Chinese Herbal Medicine
Chinese Herbal Medicine comes in many forms: raw herbs which need to be boiled, or in powder and pills.
In Chinese tonic herbalism, we utilize the law of yin and yang constantly. Tonic herbs are categorised according to yin and yang. It is the attempt of tonic herbalism to provide yin and yang energy in an appropriate balance so that the individual eventually attains a proper dynamic balance and thus attains radiant health. Thus it is important to discern which balance of yin and yang herbs is appropriate. A person who shows signs of yin deficiency will do well to take more yin herbs while a person who shows signs of yang deficiency should take more yang herbs.
Chinese Medicine Videos
Traditional Chinese Medicine explains how a diagnosis is made, and prescriptions are made and taken.
Chinese tonic herbalism is an adaptogenic system. This relates to the concept that the body-mind is naturally and innately self-regulatory. Human neurological and endocrine functions have evolved over millions of years as the primary human regulatory systems designed by nature to maintain homeostasis (functional balance), even under an enormous variety of stressful conditions, thus allowing the whole system to survive and even thrive.
Chinese herbs are commonly used to treat disorders such as:
A vast amount of scientific evidence and research has been published to date relating to Chinese herbal medicine. Most of this research has, however, been carried out in the Chinese medical research facilities and universities. Although research is being increasingly conducted in the West, much more high quality evidence is still needed.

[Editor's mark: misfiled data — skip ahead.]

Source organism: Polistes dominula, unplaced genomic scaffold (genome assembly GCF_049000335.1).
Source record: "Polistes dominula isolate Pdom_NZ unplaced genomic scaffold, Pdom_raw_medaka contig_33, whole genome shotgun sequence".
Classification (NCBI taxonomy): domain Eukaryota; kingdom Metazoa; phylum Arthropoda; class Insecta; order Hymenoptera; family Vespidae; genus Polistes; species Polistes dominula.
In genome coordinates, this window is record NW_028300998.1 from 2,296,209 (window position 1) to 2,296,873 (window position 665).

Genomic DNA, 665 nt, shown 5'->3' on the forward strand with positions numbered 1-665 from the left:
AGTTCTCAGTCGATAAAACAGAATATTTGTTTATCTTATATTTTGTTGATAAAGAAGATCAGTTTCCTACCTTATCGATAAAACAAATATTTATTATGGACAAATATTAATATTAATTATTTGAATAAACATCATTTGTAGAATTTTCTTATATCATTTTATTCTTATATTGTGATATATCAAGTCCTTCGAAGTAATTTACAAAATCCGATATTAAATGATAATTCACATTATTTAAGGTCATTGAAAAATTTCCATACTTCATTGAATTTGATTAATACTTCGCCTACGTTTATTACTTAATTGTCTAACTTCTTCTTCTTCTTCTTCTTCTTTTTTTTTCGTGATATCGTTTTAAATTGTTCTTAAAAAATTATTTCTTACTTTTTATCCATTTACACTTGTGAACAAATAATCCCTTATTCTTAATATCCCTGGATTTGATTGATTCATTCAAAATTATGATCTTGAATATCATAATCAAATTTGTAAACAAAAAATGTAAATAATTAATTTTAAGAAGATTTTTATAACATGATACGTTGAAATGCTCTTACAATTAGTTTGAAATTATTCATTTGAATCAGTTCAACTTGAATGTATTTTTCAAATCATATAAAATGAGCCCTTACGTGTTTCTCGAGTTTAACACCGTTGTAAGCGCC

Examples of western Chinese medicine herb research:
A clear limitation for the advancing use of Chinese herbal medicines is the real need to increase our knowledge of the active ingredients and mechanism of action of the herbal medicines. Many scientific testing methods are limited at this point in time thus cannot accurately measure synergistic mechanisms of action with regards to an array of herbs in a formula.
More research is now occurring in Australia and other parts of the world with recent increased research funding in the field of traditional medicines by Governments and an increasing need for complementary health care treatments.
Evidence from the Cochrane Collaboration assessment (2009) found that 22 of 42 reviews on Chinese herbal medicine were unable to reach conclusions about whether the technique worked for the condition under investigation because there was not enough good-quality evidence. The other research found 20 of 42 reviews on Chinese herbal medicine suggested possible benefits but could not reach definite conclusions because of the small quantity or poor quality of the studies.